Settle into the driver’s seat and get ready for a double dose of delight as you wind your way through Yosemite Mariposa County’s scenic highways.
In general, Yosemite’s roads remain clear and passable year-round, with a few exceptions; Tioga Road, Glacier Point Road, and the Mariposa Grove Road (sort of).
Higher-elevation roads like Highway 41 and Highway 120 are more likely to have snow (and chain controls) during the winter. Highway 140, also known as the All-Weather Highway, is at a lower elevation and remains snow-free more often.
The road to Hetch Hetchy is also open year-round during the day.
This view of Tenaya Lake is one of many famous overlooks along Tioga Road – a high-altitude road that crosses the park from Crane Flat to Lee Vining and other destinations to the east of the Sierra Nevada.
Tioga Road, the portion of Highway 120 that goes east through the park and over Tioga Pass to the east side of the Sierra, is only open during the summer months. During the winter, deep snow and avalanche hazards make this route impassable. It’s hard to guess when this road will open each year because it simply depends on conditions. However, you can get a rough idea based on the historical opening and closing dates (tracked since 1980), and in the spring, the National Park Service posts occasional plowing updates starting in roughly mid-April if you want to follow the progress in the final stretch.
The famous U-Bend in Glacier Point Road features a view of Half Dome.
The Glacier Point Road is a spur road off of Highway 41 that leads to scenic overlooks like Glacier Point. During the winter months, this road is only open as far as Badger Pass Ski Area. Beyond the ski area, the road is groomed for cross-country skiing. Snowshoers are also permitted along the outside edges of the groomed track.
NPS has also tracked the opening and closing dates of Glacier Point Road since 1995 and will post plowing updates as they work to get the road open in the spring.
Note: The Glacier Point Road is undergoing renovation during the 2022 season and will be closed to vehicles including bicycles during the summer months.
The Mariposa Grove Road and shuttle system are typically open from as early as March 15 until around November 30.
Most people normally aren’t allowed to drive on Mariposa Grove Road. The main parking is at the Welcome Center close to the South Entrance Gate, and you can hike the two-mile (3.2 km) Washburn Trail to the Arrival Area or take a shuttle bus when those are running. People in a vehicle with a disability placard or license plate also have the option to drive up to the Arrival Area during the summer. However, the road is not plowed in the winter and becomes inaccessible by car, though cross country skiers, snowshoers and hikers often enjoy traveling along the winter road when it is covered in snow.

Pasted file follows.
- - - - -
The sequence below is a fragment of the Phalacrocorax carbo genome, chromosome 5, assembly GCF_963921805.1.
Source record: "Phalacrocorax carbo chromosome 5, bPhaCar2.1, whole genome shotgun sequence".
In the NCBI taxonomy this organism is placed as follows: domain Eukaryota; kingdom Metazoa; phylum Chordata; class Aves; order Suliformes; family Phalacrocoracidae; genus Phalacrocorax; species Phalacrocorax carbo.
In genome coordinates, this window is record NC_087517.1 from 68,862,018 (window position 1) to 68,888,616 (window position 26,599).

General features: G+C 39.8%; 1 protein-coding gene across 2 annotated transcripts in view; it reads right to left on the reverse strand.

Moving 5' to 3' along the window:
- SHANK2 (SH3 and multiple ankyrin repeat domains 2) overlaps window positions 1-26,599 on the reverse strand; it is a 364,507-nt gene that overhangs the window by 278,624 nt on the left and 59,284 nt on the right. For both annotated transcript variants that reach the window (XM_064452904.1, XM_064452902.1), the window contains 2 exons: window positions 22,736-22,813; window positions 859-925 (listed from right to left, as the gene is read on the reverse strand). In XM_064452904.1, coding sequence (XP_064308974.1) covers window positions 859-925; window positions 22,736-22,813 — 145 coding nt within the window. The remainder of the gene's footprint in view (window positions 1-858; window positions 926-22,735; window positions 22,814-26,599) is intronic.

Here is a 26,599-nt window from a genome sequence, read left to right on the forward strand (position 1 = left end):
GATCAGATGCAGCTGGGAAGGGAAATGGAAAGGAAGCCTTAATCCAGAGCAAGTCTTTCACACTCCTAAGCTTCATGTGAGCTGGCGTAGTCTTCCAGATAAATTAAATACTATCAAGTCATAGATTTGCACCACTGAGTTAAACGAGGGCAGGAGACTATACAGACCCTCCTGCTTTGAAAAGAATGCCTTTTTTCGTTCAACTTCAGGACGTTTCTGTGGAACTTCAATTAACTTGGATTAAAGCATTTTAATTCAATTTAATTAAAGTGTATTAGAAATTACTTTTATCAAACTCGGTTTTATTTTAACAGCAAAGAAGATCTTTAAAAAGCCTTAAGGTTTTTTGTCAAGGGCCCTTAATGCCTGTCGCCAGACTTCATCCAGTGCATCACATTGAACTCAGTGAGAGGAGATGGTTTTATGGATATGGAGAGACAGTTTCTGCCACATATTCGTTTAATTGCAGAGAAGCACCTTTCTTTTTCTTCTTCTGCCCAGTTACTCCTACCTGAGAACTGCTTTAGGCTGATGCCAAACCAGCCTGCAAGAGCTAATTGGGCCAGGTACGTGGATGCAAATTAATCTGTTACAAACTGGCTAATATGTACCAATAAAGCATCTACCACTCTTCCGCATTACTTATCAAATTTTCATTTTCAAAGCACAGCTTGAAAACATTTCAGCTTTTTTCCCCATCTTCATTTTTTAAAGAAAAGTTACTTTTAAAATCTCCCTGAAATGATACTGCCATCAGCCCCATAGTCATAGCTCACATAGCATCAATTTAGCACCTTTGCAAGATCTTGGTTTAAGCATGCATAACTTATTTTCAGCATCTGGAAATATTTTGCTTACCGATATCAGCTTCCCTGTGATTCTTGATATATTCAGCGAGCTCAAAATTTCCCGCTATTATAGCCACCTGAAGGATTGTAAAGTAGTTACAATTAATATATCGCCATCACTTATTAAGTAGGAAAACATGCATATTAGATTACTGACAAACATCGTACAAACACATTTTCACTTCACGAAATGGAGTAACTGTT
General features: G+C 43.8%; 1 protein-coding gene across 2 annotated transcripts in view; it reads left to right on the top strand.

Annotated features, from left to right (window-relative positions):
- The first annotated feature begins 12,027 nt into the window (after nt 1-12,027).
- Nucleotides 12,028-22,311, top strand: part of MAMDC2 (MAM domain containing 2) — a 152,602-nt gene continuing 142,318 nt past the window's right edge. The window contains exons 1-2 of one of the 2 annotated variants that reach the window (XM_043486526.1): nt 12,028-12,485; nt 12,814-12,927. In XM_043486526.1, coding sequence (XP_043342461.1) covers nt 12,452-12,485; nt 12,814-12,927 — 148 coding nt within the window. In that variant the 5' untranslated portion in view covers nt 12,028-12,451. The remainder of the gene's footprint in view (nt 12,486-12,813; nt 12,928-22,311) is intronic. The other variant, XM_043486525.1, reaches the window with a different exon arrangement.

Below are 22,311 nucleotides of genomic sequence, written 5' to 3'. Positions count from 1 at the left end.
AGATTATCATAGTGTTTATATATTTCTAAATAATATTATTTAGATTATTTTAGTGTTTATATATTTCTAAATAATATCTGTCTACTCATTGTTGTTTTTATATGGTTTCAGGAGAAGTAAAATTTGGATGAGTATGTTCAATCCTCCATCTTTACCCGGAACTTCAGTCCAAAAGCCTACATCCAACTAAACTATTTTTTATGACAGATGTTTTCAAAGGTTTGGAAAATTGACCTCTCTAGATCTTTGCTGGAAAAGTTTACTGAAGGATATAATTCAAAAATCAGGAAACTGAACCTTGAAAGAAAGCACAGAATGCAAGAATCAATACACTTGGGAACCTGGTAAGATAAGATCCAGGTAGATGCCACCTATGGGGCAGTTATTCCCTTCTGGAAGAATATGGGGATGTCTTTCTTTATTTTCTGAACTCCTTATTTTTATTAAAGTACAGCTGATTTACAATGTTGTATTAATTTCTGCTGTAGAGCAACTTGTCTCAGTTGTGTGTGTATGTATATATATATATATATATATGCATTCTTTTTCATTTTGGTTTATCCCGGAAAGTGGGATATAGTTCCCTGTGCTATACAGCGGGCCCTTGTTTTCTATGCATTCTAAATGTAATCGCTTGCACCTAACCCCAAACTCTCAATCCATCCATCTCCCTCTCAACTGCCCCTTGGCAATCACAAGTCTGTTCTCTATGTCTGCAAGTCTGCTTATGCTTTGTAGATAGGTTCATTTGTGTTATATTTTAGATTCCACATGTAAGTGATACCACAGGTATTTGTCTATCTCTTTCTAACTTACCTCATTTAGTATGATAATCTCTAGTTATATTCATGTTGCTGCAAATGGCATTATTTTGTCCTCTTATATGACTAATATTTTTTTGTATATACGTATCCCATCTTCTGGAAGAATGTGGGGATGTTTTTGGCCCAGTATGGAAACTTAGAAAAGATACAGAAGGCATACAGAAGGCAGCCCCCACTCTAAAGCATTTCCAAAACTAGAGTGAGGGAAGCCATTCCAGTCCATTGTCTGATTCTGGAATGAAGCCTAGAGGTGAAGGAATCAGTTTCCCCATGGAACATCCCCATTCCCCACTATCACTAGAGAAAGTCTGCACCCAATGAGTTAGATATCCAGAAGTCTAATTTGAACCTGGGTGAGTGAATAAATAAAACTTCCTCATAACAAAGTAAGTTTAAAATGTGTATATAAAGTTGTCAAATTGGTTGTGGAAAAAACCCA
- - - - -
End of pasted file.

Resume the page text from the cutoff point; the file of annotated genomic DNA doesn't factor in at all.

NPS has been tracking the opening and closing dates of the Mariposa Grove Road since 2010.
Note: The Mariposa Grove Road and shuttle system closed to vehicles following a devastating Mono Wind event in early 2021. We do not yet have any news about when it might re-open.
With mild low-elevation winters, getting around Yosemite Mariposa County is usually very straightforward. However, when a winter storm moves in, there is the possibility of snow on the roads and chain control restrictions both in Yosemite as well as outside the park.
Be sure to check the weather forecast before your visit so you are aware of any approaching storm systems.
Get the most up-to-date road conditions inside Yosemite National Park by calling the road conditions hotline: (209) 372-0200 (press 1 and 1 again).
The best and most current resource for road conditions in Yosemite National Park is the park’s road conditions hotline.
Call 209-372-0200 and press 1 and then 1 again to listen to the recording.
The park also updates current road conditions on its current conditions page. However, this requires an extra step, so when the weather is changing quickly, or there is a storm in the forecast, the road condition hotline is the more reliable source of information.
Finally, for a general idea of what the weather is like and what kind of conditions you can expect on the roadways, it’s always nice to check the Yosemite webcams.
Highway 140 is also known as the All-Season Highway because it tends to remain snow-free more often than other routes into the park. Call CalTrans for information on highways outside Yosemite National Park.
While low elevation roads like The All-Weather Highway, Highway 140, tend to be easy to navigate in winter, sometimes a particularly cold snowstorm will create chain control conditions outside the park boundary as well. Along higher-elevation routes like Highway 120 or Highway 41, encountering winter road conditions before entering the park is more common.
Check with CalTrans for the current conditions of roads outside Yosemite National Park or call 1-800-427-7623.
With iconic views that draw visitors from around the world, Yosemite wins all the popularity contests. During the summer months, finding parking and navigating transportation is easiest if you start the day early, and plan ahead to avoid climbing back into your vehicle during the middle of the day. We recommend timing your visit so that you arrive before 10:00 am, though the earlier the better.
Check out public transportation options like YARTS or the free shuttles in Yosemite Valley. Bicycles are also a great way to explore Yosemite Valley. Not only is biking a fun activity, you can also stop whenever you want to take in the view. If you can’t bring your own, you can rent bikes at the Curry Village Bike Stand or and at the Yosemite Valley Lodge Bike Stand, or take advantage of the Yosemite Conservancy Bike Share program for short trips around Yosemite Valley.